Connecticut’s House Bill 6601, which came into effect on October 1, 2023, declares that homelessness is a public health crisis in the state of Connecticut and authorizes the City of New Haven to take such actions as may be appropriate to respond to the public health emergency at hand, including allowing the emergency shelters established at Amistad House to have lighting, HVAC, and smoke detectors.
We continue to try working with the city to create a permitting and zoning structure for us. They are currently refusing to permit electricity. Are they really going to insist that our village residents endure a cold winter without heat???
National Health Care for the Homeless Council reports:
Continuous displacement, especially with disrupted services, leads to devastating outcomes.
Increase in Overdose Mortality
Reduction in Life Expectancy
increase in Hospitalizations
This year in New Haven, more people are becoming homeless and they need help
Increase in homelessness*
People without housing
Shelter beds available
People living unsheltered
We believe that all people experiencing homelessness deserve dignity, safety, and access to community. Providing these basics to unhoused people affirms their humanity, improves their health and wellbeing, and establishes a foundation from which they can seek permanent housing.
The current system in New Haven lacks the capacity to serve all people who are unhoused, and it has forced many into living in unsheltered conditions throughout the city (streets, parks, bridges). Requests for the city to establish a small section of public land where people in need could legally live have been refused. What’s worse is that when unhoused people have created encampments as a last resort, the city has forcibly evicted them, destroyed their and even arrested them. Some people have died as a result of these sweeps.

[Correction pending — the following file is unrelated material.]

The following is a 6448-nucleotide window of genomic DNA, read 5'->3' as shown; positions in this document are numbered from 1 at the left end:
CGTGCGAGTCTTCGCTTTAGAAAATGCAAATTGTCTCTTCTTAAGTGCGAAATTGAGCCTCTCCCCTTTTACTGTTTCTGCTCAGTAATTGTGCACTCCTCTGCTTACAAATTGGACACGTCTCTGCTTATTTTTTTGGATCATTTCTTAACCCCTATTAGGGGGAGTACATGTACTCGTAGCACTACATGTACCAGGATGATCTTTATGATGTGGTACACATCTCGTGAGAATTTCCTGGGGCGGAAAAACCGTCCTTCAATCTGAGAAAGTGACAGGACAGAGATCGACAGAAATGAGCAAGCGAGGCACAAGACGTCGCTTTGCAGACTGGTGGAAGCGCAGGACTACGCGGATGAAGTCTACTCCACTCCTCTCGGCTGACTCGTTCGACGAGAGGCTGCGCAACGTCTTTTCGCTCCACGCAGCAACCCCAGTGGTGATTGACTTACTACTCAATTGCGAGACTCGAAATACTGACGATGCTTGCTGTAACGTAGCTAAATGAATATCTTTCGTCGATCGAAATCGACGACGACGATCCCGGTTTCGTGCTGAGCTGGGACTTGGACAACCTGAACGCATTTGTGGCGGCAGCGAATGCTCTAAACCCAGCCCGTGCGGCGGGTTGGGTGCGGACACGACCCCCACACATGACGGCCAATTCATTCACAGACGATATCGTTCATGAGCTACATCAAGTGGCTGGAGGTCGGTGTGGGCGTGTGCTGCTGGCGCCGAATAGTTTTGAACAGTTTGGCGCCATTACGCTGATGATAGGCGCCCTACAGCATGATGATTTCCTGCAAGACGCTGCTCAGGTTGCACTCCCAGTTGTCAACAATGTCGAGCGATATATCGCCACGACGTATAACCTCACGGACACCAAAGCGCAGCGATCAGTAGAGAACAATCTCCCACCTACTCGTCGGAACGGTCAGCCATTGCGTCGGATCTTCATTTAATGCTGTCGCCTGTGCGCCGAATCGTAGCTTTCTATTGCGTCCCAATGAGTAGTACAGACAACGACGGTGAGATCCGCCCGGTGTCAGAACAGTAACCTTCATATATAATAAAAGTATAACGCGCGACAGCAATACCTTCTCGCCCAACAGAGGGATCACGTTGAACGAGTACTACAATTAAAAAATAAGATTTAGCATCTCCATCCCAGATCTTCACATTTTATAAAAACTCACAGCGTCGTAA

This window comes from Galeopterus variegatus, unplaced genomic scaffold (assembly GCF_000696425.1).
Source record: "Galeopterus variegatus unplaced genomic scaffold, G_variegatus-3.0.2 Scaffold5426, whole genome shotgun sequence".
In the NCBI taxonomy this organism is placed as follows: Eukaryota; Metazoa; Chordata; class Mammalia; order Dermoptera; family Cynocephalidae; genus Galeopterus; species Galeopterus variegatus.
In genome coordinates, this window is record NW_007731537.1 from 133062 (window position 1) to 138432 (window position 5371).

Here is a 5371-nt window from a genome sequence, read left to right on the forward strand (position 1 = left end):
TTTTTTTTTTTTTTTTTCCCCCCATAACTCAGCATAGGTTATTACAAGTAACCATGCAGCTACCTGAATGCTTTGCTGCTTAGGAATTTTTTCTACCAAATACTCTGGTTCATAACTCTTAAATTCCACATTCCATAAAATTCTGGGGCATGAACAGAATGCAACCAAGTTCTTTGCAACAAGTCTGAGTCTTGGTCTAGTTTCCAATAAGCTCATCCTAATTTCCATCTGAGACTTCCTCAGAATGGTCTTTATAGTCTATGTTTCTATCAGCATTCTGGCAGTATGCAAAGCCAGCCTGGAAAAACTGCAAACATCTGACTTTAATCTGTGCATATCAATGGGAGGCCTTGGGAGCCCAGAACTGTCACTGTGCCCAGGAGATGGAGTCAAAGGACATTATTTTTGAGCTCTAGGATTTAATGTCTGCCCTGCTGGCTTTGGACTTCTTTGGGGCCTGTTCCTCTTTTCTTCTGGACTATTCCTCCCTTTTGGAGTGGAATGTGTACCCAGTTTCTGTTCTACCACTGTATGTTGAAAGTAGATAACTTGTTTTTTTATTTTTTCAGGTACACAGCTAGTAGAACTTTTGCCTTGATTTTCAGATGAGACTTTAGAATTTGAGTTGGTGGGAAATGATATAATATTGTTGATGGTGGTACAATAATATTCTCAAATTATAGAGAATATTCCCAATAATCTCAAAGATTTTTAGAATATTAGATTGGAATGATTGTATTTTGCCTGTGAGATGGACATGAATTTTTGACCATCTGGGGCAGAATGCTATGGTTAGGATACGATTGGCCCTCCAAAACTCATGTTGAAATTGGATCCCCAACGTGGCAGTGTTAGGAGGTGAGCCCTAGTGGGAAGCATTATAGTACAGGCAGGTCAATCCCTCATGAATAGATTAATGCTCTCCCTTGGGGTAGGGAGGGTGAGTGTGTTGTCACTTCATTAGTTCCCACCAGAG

How can you help?
We are fundraising to create the Rosette Neighborhood Village. Established on private property, this transitional housing village will transform lives for the better and be a living testament to the city that homelessness can be humanely addressed in a way that is safe, secure, and affordable.
Click on the topics below to learn more
The condition of being without a home is not the fault of the person who is experiencing homelessness, and they shouldn’t be blamed for their predicament. Contrary to what many people still believe, the deinstitutionalizing of mentally ill patients in the 1960s and 70s did not cause homelessness. There are many factors that can contribute to being homeless including economic inflation, loss of employment, rent increases, lack of affordable housing options, eviction, family medical bills, illness, disability, mental health, substance abuse, discrimination and racism (even though most homeless people in the US are white). The truth is that the real difference between people who are homeless and those who are not, is luck and circumstance. “It could happen to anyone. It’s not always drugs, alcohol. It’s not always something external. Life happens. And life can happen to a whole lot of us. It did during the great financial crisis, and it could very well happen again.” –Chris Gardner, formerly homeless and author of The Pursuit of Happyness
People living on the street is a moral crisis